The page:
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CONFITED CHERRY (OR OTHERWISE) TOMATOES By: Ada Broussard To make the time heating up your kitchen worthwhile, confit tomatoes when you have enough to nearly fill a pan or tray. For a true confit (meaning cooked in oil), your tomatoes should be completely submerged in olive oil, but we’re here to tell you that any version of tomato and oil submersion will yield a delicious end-product that you’ll be happy to retrieve from the freezer. As you’ll see, this is more of a method than a precise recipe, meant to bend to whatever tomatoes crowd your countertops. The use-cases for these frozen, semi-dehydrated, and oily tomatoes are endless.


  • 1-2 cups olive oil
  • 2-10 lbs. fresh tomatoes; cherries tomatoes kept whole, plum tomatoes sliced in half long-ways, and large slicers quartered
  • 3 – 10 cloves of garlic, peeled
  • Any combination of fresh or dried herbs you’d like including: thyme, oregano, basil, or bay leaf
  • Salt
  • Freshly cracked black pepper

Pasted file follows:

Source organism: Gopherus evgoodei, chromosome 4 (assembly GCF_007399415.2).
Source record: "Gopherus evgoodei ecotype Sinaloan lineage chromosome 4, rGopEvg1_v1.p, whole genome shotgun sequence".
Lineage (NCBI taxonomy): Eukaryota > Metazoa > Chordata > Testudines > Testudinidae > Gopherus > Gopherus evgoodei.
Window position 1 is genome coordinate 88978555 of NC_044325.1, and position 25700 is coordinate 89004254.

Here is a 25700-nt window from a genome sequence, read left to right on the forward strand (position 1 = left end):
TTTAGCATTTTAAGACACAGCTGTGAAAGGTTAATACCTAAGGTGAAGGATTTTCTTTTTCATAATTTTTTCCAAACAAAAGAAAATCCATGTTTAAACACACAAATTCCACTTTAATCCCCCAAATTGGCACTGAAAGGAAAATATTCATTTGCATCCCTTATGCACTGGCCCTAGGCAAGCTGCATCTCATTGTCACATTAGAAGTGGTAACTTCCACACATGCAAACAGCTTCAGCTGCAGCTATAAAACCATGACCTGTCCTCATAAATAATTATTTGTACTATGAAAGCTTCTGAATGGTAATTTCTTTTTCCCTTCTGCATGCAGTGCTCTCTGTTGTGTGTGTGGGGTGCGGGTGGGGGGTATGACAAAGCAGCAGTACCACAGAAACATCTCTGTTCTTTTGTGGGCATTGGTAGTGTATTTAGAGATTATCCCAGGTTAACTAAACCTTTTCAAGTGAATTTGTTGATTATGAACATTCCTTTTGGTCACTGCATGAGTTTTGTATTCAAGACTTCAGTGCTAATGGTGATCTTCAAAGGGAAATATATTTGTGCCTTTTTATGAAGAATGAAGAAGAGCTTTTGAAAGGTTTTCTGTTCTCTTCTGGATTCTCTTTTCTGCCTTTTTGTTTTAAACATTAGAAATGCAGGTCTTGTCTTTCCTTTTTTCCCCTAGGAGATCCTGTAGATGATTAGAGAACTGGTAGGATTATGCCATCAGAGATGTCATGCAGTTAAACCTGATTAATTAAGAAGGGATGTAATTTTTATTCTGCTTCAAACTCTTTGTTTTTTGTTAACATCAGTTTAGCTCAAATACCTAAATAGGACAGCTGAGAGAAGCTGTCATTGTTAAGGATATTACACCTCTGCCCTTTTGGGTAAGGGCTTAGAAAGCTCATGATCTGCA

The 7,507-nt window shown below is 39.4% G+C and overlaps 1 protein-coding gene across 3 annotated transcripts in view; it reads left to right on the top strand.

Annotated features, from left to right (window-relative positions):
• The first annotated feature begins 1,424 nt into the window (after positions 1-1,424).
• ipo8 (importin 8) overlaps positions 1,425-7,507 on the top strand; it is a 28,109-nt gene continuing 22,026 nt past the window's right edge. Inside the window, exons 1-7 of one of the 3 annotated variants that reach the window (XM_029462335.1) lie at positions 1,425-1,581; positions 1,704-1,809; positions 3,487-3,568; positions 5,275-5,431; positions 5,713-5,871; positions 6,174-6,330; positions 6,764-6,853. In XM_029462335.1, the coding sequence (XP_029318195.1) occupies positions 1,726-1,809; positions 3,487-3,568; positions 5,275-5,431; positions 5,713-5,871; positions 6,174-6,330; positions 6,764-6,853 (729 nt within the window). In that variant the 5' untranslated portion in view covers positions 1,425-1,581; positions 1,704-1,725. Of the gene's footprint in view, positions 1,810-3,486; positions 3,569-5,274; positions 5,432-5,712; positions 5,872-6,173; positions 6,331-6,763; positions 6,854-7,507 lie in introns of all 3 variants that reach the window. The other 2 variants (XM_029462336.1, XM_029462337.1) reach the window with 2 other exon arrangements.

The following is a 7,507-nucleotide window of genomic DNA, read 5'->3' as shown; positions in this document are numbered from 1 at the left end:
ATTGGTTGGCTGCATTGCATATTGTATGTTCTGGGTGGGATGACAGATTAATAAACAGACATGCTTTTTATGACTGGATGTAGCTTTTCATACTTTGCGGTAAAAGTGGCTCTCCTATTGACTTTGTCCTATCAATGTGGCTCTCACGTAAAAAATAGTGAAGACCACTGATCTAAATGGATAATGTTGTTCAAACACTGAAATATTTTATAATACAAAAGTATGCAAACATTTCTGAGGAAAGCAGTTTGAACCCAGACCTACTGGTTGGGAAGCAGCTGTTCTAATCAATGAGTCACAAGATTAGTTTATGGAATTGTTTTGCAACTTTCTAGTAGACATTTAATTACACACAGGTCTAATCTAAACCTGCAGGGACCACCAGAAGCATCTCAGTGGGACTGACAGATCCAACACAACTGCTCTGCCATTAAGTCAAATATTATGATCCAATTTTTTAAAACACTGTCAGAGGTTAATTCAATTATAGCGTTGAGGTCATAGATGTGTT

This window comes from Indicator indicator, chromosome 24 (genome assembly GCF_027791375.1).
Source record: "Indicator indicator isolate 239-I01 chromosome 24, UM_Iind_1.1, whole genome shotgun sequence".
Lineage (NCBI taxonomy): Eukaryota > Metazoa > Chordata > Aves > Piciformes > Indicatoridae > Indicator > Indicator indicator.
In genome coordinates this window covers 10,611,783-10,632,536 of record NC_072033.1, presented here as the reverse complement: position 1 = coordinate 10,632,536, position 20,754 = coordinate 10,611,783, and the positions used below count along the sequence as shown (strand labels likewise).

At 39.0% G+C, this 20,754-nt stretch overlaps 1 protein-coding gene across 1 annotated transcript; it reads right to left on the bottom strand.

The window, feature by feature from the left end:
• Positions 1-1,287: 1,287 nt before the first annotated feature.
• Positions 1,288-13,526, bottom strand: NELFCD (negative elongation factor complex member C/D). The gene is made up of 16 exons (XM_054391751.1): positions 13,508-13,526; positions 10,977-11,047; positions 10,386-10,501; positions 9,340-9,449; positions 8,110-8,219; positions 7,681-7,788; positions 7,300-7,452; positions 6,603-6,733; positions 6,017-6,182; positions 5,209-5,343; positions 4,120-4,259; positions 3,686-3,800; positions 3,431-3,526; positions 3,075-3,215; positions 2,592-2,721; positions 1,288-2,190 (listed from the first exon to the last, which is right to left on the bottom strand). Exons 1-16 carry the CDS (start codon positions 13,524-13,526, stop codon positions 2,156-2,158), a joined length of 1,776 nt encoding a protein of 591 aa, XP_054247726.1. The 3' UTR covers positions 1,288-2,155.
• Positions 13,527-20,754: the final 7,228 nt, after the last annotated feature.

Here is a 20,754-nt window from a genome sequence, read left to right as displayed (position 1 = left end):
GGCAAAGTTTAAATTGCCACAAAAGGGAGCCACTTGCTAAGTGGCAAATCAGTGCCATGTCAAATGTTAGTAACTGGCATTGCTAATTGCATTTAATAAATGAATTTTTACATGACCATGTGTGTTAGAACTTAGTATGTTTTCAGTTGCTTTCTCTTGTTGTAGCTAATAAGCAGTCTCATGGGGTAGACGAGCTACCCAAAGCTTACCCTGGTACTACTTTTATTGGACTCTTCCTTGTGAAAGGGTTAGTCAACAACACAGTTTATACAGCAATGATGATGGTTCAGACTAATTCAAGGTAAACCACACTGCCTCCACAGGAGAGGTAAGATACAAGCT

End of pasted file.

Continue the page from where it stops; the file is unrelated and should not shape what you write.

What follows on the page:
• Several small freezer-safe containers like ziploc bags, tupperware, or silicone molds


  1. Place a rack in the center of your oven, and preheat to 215 degrees F.
  2. Gather your tomatoes, and put them on a large foil-lined baking sheet or roasting pan, like a pyrex.
  3. Pour 1-2 cups of olive oil over the tomatoes. The amount you use will depend on how generous you’re feeling, the amount of tomatoes you’re using, and the size of your pan. Lucky for you, there isn’t a right or wrong answer.
  4. Sprinkle salt and pepper over the tomatoes, and scatter your herbs. With clean hands or a spoon, toss the tomatoes, making sure oil and salt coats each tomato. If using sliced tomatoes, arrange them so a cut side is down.
  5. Bake for 2 to 3.5 hours, or until the tomatoes are pleasantly shriveled, but still maintaining some shape. If your tomatoes are cut, flip them over for the last 30 minutes of cooking.
  6. Once cooked, let tomatoes and oil cool to room temperature, and discard herbs. Divide tomatoes and garlic into several freezable containers. I find that having about ½ a cup of tomatoes is a good amount to defrost at a time. Pour remaining oil over tomatoes into your containers of choice.
  7. Refrigerate and use within 2 weeks, or freeze for up to 3 months.

How to use? Top a block of goat cheese or feta with warmed tomato confit. Serve with crackers or bread. Make a tomato galette, and delight everyone around. Use as the base for a dressing to coat a pasta or a grain salad, not being afraid to also add raw tomatoes to the mix, too. Defrost, and scoop out the tomatoes and some oil and add to a quiche or scatter around a roasted chicken. Use the oil to make a vinaigrette and serve over more tomatoes with freshly grated parmesan and plenty of fresh herbs.

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